Transportation in Uganda strikes a fine balance between pleasingly convenient, and mind-numbingly frustrating. On different occasions I have been heard to exclaim “That was easy!” and, “Someone please shoot me in the face,” in reference to the same journey between the village and Mbale. This is a journey I make frequently—about once a week. I essentially have one transport option: the matatu. Otherwise known as the minibus, the taxi, or the death machine.

Matutus are standard mini-buses, often white, with loud slogans painted across the top of the wind shield. “God is Able,” the vehicle proudly proclaims as it whizzes by in a cloud of dust. They usually also have the seating capacity painted boldly on the driver’s door: “This vehicle is licensed to carry 14 passengers.” HA. That’s the best joke I’ve heard all year. I believe 27 occupants is the current volunteer matatu-journey record. That doesn’t include chickens.

Each matatu has a driver and a conductor. The conductor’s job is to hustle people into the van, insisting that you attempt to squish your entire body into a space that would be a tight squeeze for my right thigh. Once it’s clear that all the seated passengers are suffering near lung failure from the cramped conditions, he begins slotting in the standing passengers. These are generally men, including the conductor himself, who stoop awkwardly just inside the sliding door, hanging over all the passengers in the front row. As I’ve mentioned before, hygiene is a difficult concept in our circumstances. It’s never easier to appreciate this than when your face is stationed about two inches from the conductor’s gaping armpit. Now Mbale is a market town. People traveling to and fro have stuff with them. Bags, suitcases, jerry cans, live chickens, giant bunches of matoke strapped to the top of the van. Anything’s game. Small children are hoisted around like rag dolls. Impossible is nothing when it comes to matatus and storage capacity.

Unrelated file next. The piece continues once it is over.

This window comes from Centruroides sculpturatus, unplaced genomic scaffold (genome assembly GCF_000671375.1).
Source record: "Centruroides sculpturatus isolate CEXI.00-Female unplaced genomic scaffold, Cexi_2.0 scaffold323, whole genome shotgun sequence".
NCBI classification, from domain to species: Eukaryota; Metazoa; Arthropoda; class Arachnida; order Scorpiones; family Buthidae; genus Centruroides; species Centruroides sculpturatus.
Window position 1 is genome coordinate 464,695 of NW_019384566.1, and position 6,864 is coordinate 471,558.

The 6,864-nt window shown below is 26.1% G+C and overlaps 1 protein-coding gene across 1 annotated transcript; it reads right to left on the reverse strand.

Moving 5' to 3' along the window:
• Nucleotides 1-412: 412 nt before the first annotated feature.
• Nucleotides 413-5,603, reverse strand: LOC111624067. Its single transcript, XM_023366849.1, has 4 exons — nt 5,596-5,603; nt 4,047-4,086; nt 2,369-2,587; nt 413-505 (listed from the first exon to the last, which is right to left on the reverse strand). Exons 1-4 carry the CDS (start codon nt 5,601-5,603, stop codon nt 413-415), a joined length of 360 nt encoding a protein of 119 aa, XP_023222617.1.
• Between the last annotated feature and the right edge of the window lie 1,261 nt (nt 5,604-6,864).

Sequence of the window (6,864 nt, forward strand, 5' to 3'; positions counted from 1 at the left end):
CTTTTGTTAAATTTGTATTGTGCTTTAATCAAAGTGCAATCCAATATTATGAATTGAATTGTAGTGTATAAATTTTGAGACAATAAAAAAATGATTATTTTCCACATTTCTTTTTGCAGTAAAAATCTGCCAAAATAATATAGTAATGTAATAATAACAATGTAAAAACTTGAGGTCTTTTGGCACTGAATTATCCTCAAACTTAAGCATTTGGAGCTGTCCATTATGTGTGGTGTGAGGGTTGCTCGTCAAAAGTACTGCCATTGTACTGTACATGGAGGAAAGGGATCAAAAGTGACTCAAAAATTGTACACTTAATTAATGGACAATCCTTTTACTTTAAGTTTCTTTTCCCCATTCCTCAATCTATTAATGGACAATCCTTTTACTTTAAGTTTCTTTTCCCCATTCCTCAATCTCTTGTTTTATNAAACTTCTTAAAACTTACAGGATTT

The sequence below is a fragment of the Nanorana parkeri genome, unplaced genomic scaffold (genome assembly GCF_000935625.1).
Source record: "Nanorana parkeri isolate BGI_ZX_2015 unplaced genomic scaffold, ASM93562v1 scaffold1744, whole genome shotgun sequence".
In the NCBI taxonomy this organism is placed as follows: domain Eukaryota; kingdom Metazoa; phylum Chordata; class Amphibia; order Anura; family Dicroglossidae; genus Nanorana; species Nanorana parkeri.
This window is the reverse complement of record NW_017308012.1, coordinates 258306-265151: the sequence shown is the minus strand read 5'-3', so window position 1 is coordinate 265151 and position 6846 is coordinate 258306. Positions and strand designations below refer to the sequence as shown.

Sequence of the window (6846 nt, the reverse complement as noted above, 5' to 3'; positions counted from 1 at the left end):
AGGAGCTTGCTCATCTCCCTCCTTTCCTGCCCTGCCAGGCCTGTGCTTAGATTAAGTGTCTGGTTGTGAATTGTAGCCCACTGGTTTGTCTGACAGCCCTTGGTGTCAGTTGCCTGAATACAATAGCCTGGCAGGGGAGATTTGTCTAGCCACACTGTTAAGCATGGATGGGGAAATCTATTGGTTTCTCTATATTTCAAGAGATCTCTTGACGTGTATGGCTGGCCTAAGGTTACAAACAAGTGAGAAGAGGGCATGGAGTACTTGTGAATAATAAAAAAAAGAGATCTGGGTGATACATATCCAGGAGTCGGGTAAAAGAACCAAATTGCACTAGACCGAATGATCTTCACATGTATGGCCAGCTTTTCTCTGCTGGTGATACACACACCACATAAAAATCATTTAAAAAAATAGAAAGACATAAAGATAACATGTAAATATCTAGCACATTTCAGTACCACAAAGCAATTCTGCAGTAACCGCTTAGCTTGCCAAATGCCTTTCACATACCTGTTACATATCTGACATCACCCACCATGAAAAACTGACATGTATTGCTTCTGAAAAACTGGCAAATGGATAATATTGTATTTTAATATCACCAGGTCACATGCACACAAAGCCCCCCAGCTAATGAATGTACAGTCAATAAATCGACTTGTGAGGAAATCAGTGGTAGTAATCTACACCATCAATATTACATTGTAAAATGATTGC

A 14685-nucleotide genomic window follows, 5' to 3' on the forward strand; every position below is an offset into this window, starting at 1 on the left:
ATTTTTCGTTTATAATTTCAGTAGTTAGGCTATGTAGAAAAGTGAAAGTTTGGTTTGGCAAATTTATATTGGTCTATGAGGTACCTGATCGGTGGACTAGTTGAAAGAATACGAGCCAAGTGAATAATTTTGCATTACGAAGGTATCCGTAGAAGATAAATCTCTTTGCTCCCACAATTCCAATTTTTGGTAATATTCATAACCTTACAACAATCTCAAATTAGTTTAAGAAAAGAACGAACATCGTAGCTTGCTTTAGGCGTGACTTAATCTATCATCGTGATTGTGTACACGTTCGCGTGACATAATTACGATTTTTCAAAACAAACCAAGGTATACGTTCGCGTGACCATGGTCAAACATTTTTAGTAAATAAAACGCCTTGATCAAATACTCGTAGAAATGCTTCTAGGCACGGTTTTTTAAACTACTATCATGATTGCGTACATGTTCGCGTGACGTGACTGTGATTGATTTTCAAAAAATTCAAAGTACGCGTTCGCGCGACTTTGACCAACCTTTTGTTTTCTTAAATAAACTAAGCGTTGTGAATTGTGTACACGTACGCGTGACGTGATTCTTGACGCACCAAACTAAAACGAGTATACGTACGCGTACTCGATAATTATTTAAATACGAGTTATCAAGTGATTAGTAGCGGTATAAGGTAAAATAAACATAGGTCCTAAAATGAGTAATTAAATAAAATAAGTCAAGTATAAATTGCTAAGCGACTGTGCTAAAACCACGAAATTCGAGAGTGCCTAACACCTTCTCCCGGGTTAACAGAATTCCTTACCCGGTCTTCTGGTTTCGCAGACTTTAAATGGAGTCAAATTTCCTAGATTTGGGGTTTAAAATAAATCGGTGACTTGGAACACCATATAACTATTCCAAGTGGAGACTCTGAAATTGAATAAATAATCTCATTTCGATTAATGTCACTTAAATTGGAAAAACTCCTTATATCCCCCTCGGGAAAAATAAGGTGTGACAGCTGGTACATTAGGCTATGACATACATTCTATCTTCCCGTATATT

Beyond the space issue, there are other key factors which make every matatu ride a gamble. Namely, the fact that the dirt road is bumpy as hell, the vehicles are usually in a poor state of repair, and there are no apparent traffic laws in Uganda. I swear, you could drive around for hours without getting a clear sense of which side of the road you’re legally supposed to occupy. The front seat of the matatu is definitely the most spacious, but I avoid it because it gives me too clear a view of the on-coming traffic I often appear to be hurtling towards.

Exchanging matatu stories is a bit of a competitive pastime in the guest house. We try to out-crazy each other. I recently came home with a winner. I was in Mbale late and hoping to get a taxi back to the village. After 5:30pm you’re in the danger zone with taxis in Mbale. There are always too many people and the number of taxis heading out to the boondocks dwindles. At some point it’s elbows out, head down and push your way through, crying babies be dammed. On this day it was already after 6pm, so I was very skeptical. I rounded the corner to the median where all the taxis wait to fill up, and lo and behold one was sitting there, almost full and ready to go. The driver was eager to get me on board but I told him that I had to pick up a box of drinking water to bring back to the village. He said no problem, he’d pick it up for me on the way. Turned out he was both the driver and conductor for this trip. It was a one man show. I was thrilled with myself and ducked into the van. The driver directed me towards the very back seat where a large woman and her son and their fifty pounds of luggage had spread out and were already pulverizing the two poor creatures to their right. I looked awkwardly at the non-existent space I was supposed to maneuver my ass into. Every other passenger followed my gaze. A well-dressed woman sitting in the second row saved me. She looked me up and down and said brusquely, “This one is too big. She will not fit.” I was momentarily offended, but I had to agree. I backed out and the driver raised his eyebrows. “I’m too fat,” I explained, “The lady said.” He laughed and sent a skinny kid in to the slaughter instead. After some interesting gyrations the kid was seated, and I plopped into the seat in front of him. It was one of the seats which can fold up to let passengers in the rows behind pass. The major disadvantage of sitting in one is that it usually means the seat in front of you is also a fold out. This means your knees become the backrest for the person in front of you. You better get your knees in a comfortable position before that person gets settled, because they’re not going anywhere for a while. But I took all this in my stride. I was on a matatu, headed for home.